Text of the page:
Image Courtesy Bedrock Fire 2023 Facebook
Learn more here:
KVAL, SALEM, Ore. – Five CalOES strike teams are headed to Oregon to provide additional capacity as the state deals with a continued forecast of triple-digit temperatures, extreme fire danger, and forecasted lightning, the Oregon State Fire Marshal said.
The strike teams are able to mobilize to Oregon after the Oregon State Fire Marshal (OSFM) made the request Monday through the Emergency Management Assistance Compact (EMAC) and the Oregon Department of Emergency Management.
The strike teams will be pre-positioned in the Willamette Valley to be available to support existing wildfires or any new fire starts that break out.
“With several fires burning on the west slope of the Cascades and the fire danger increasing by the hour, our agency has decided to take the proactive step to bring in additional capacity to support the Oregon fire service,” Oregon State Fire Marshal Mariana Ruiz-Temple said. “We are thankful for our strong and storied partnership with CalOES and the California fire service. We work extremely well together and offer each other support when our communities are impacted by wildfire and other disasters.”
New evidence suggests humans were in Oregon more than 18,000 years ago.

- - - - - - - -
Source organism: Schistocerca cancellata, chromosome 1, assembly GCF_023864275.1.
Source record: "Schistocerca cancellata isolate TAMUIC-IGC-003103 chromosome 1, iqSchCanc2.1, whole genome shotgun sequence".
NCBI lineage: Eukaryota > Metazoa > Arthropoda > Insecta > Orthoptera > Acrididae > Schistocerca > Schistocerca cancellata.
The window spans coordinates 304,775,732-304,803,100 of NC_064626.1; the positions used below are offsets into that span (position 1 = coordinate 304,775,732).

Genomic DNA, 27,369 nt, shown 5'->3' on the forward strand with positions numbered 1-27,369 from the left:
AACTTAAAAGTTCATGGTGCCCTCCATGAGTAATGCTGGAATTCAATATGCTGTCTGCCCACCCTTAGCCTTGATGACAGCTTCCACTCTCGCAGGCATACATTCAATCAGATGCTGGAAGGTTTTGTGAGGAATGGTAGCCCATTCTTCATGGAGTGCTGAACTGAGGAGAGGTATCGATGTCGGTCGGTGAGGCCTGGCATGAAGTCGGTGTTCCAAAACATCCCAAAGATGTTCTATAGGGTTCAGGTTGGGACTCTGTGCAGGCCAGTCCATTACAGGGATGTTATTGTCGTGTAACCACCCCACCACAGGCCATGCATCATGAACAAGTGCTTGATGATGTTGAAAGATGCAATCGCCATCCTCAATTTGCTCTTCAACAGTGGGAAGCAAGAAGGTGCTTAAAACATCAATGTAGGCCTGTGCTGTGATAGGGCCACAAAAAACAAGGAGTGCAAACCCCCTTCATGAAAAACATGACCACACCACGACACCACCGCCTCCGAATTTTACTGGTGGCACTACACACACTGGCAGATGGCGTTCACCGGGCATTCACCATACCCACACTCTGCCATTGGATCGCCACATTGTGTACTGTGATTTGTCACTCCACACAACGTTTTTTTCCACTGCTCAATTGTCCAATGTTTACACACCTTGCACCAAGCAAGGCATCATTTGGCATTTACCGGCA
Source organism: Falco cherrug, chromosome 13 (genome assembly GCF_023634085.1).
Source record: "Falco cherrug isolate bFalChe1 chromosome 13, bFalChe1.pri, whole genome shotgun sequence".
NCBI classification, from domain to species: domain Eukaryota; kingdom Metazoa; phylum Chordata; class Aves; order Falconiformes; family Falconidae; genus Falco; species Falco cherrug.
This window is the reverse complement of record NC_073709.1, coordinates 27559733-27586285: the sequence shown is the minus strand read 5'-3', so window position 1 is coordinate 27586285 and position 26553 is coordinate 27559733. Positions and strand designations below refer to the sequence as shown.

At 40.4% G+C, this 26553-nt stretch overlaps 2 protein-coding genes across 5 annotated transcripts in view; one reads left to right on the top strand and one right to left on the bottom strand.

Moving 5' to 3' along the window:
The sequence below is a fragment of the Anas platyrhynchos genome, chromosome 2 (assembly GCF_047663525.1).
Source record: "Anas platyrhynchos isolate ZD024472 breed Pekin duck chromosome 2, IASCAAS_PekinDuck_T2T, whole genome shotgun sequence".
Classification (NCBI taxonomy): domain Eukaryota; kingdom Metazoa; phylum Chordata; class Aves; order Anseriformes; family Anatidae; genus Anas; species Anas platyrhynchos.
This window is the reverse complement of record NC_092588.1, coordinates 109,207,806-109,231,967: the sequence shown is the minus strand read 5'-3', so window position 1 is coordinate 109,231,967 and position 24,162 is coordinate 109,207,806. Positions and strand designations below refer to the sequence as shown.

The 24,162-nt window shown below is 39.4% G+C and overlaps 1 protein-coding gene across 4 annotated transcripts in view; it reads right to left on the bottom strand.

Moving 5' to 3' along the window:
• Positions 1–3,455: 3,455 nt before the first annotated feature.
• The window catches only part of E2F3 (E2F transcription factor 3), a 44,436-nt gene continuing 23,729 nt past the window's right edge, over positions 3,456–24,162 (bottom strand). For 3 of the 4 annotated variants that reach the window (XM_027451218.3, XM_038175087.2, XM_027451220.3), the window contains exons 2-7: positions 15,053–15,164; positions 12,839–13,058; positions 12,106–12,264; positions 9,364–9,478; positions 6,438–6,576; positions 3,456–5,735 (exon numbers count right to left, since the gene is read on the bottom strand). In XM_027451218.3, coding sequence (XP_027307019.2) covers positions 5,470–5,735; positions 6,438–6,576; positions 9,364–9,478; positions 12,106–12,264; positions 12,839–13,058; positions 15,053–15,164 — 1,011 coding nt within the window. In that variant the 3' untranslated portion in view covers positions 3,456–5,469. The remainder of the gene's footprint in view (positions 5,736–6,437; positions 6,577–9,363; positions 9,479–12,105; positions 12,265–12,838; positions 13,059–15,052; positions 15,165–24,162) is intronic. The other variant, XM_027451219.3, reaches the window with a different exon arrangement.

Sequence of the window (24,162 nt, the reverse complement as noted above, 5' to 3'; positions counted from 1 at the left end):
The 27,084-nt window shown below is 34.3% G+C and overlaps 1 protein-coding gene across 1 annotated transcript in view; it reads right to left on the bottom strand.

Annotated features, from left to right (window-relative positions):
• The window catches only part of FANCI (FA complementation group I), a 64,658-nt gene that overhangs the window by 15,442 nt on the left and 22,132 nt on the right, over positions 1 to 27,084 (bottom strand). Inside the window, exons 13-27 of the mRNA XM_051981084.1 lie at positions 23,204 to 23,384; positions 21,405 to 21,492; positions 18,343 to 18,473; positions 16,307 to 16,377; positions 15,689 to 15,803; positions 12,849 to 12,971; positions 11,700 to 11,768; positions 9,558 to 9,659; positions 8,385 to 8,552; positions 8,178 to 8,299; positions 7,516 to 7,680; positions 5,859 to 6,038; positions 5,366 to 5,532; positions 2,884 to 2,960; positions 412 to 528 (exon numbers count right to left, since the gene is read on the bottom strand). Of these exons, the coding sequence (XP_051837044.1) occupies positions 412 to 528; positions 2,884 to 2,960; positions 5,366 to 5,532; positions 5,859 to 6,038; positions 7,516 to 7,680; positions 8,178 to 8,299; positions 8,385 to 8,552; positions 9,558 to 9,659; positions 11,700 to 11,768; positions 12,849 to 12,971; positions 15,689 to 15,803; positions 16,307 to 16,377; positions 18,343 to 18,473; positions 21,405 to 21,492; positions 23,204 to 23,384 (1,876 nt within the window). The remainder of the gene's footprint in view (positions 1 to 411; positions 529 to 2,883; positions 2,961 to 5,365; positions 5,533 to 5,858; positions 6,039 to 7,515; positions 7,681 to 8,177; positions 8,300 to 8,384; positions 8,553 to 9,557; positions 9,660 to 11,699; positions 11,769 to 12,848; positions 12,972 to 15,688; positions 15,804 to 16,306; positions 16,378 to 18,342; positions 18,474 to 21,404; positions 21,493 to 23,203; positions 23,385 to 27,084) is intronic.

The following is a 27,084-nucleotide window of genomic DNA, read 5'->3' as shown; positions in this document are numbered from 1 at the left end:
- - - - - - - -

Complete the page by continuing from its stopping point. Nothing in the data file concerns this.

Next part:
Photo Courtesy of Becky Raines / University of Oregon
Archaeologists have new evidence suggesting that humans occupied Oregon more than 18,000 years ago. This makes it one of the oldest known sites of human occupation in North America.
A 2023 radiocarbon dating analysis was made based on findings at the Rimrock Draw Rockshelter near Burns, Oregon. The University of Oregon Archaeological Field School has been excavating at the site, which features a shallow overhang in an otherwise open environment. The field school has been working in partnership with the Bureau of Land Management since 2011.
UO staff archaeologist Patrick O’Grady said in 2012 the team found telling objects — camel tooth enamel fragments and a human-made tool — deep in the rock shelter, buried underneath the ash of a Mt. St. Helens eruption from over 15,000 years ago.
Invasive vine mealybugs have been found in Southern Oregon. Find out more here.
An invasive vine mealybug was found in Southern Oregon in 2021 and since then, vineyards have been fighting to eradicate the insect. The pest can cause significant damage to Oregon’s grape vines, affecting fruit quality and mold growth. State funding from SB 5506 will invest more than $400,000 to monitor, research and suppress the insect before it becomes widespread in the state.
Brian Gruber is the president of the Oregon Winegrowers Association. Greg Jones is the vice chair on the Oregon Wine Board’s board of directors. And Vaughn Walton is a professor at Oregon State University’s horticulture department . They join us now to share how this bug can potentially affect Oregon’s vineyards and the potential impact of the funding to address the threat it poses.